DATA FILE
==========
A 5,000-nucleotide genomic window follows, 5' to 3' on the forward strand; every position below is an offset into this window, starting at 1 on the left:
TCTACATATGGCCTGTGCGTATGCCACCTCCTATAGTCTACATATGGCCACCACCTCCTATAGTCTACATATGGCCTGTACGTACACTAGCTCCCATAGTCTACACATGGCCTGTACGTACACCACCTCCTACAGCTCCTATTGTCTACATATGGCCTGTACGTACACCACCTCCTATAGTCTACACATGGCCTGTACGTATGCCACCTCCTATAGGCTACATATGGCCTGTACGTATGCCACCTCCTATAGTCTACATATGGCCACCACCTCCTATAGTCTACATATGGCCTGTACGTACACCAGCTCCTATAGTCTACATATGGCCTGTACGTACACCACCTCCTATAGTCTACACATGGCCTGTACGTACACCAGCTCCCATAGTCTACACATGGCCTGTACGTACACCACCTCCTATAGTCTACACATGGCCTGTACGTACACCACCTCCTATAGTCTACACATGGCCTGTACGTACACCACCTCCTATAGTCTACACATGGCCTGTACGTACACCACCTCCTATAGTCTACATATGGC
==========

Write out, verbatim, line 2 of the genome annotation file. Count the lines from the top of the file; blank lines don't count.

TCTACATATGGCCTGTGCGTATGCCACCTCCTATAGTCTACATATGGCCACCACCTCCTATAGTCTACATATGGCCTGTACGTACACTAGCTCCCATAGTCTACACATGGCCTGTACGTACACCACCTCCTACAGCTCCTATTGTCTACATATGGCCTGTACGTACACCACCTCCTATAGTCTACACATGGCCTGTACGTATGCCACCTCCTATAGGCTACATATGGCCTGTACGTATGCCACCTCCTATAGTCTACATATGGCCACCACCTCCTATAGTCTACATATGGCCTGTACGTACACCAGCTCCTATAGTCTACATATGGCCTGTACGTACACCACCTCCTATAGTCTACACATGGCCTGTACGTACACCAGCTCCCATAGTCTACACATGGCCTGTACGTACACCACCTCCTATAGTCTACACATGGCCTGTACGTACACCACCTCCTATAGTCTACACATGGCCTGTACGTACACCACCTCCTATAGTCTACACATGGCCTGTACGTACACCACCTCCTATAGTCTACATATGGC